When I first heard about it, I literally said, ‘you mean $750,000?’

And it was like, no, $750.” #VPDebate

— ABC News (@ABC) October 8, 2020


Pence defended the attack by painting Trump as a “businessman” and “job creator.”

“He’s paid tens of millions of dollars in taxes, payroll taxes, property taxes. He’s created tens of thousands of American jobs. The president said those public reports are not accurate and the president’s also released literally stacks of financial disclosures the American people can review just as the law allows,” Pence said, though Trump has not released his tax returns, repeatedly saying they’re under audit.

Vice President Mike Pence speaks during the vice presidential debate in Kingsbury Hall at the University of Utah, Oct. 7, 2020, in Salt Lake City.

Oct 07, 9:36 pm
Harris touts historic nature of her vice presidential run

When asked about whether Harris had spoken with Biden about a plan in case of presidential disability, she touted her career and the historic nature of her nomination, but she said their shared purpose is the reason she is on the ticket with Biden.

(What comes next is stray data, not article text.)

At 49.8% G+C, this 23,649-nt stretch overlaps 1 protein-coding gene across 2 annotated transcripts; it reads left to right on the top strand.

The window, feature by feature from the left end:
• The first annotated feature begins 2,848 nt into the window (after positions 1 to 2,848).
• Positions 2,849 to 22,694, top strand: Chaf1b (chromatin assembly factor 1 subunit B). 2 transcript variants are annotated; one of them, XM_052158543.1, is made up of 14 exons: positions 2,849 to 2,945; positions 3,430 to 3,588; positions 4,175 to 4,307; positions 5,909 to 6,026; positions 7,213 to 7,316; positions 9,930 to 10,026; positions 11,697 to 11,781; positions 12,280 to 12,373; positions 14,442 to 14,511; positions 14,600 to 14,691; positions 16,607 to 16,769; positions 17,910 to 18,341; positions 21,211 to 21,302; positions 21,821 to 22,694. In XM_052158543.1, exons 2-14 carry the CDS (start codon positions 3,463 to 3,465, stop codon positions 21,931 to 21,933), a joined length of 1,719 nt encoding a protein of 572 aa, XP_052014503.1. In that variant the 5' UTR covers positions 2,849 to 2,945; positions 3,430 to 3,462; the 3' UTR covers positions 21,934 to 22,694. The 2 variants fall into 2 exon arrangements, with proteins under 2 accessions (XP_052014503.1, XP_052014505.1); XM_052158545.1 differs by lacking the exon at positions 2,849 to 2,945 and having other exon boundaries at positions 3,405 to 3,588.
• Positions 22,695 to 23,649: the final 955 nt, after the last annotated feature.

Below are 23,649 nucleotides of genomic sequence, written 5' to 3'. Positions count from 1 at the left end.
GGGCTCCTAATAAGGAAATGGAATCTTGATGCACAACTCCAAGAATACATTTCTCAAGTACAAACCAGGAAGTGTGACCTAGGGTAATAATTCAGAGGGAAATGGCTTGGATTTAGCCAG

“I think Joe has asked me to serve with him because he knows that we share, we share a purpose which is about lifting up the American people,” Harris said. “And after the four years that we have seen of Donald Trump, unifying our country around our common values and principles.”

In response to the same question, Pence touted the “transparency” that the White House practiced while the president was hospitalized at Walter Reed Medical Center.